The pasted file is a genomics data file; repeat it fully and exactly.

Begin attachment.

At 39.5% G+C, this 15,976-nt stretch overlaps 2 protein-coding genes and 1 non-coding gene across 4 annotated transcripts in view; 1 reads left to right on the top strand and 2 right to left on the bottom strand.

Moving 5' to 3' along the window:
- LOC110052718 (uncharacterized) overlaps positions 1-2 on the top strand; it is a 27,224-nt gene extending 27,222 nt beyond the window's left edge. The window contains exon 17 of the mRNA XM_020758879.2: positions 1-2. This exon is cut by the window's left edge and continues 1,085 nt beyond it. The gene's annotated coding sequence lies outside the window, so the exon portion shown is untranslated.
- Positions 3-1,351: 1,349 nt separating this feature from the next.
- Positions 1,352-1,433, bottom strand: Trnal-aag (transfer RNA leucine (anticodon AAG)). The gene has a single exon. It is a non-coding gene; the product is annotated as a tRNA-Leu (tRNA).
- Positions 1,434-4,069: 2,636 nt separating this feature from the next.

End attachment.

At 39.5% G+C, this 15,976-nt stretch overlaps 2 protein-coding genes and 1 non-coding gene across 4 annotated transcripts in view; 1 reads left to right on the top strand and 2 right to left on the bottom strand.

Moving 5' to 3' along the window:
- LOC110052718 (uncharacterized) overlaps positions 1-2 on the top strand; it is a 27,224-nt gene extending 27,222 nt beyond the window's left edge. The window contains exon 17 of the mRNA XM_020758879.2: positions 1-2. This exon is cut by the window's left edge and continues 1,085 nt beyond it. The gene's annotated coding sequence lies outside the window, so the exon portion shown is untranslated.
- Positions 3-1,351: 1,349 nt separating this feature from the next.
- Positions 1,352-1,433, bottom strand: Trnal-aag (transfer RNA leucine (anticodon AAG)). The gene has a single exon. It is a non-coding gene; the product is annotated as a tRNA-Leu (tRNA).
- Positions 1,434-4,069: 2,636 nt separating this feature from the next.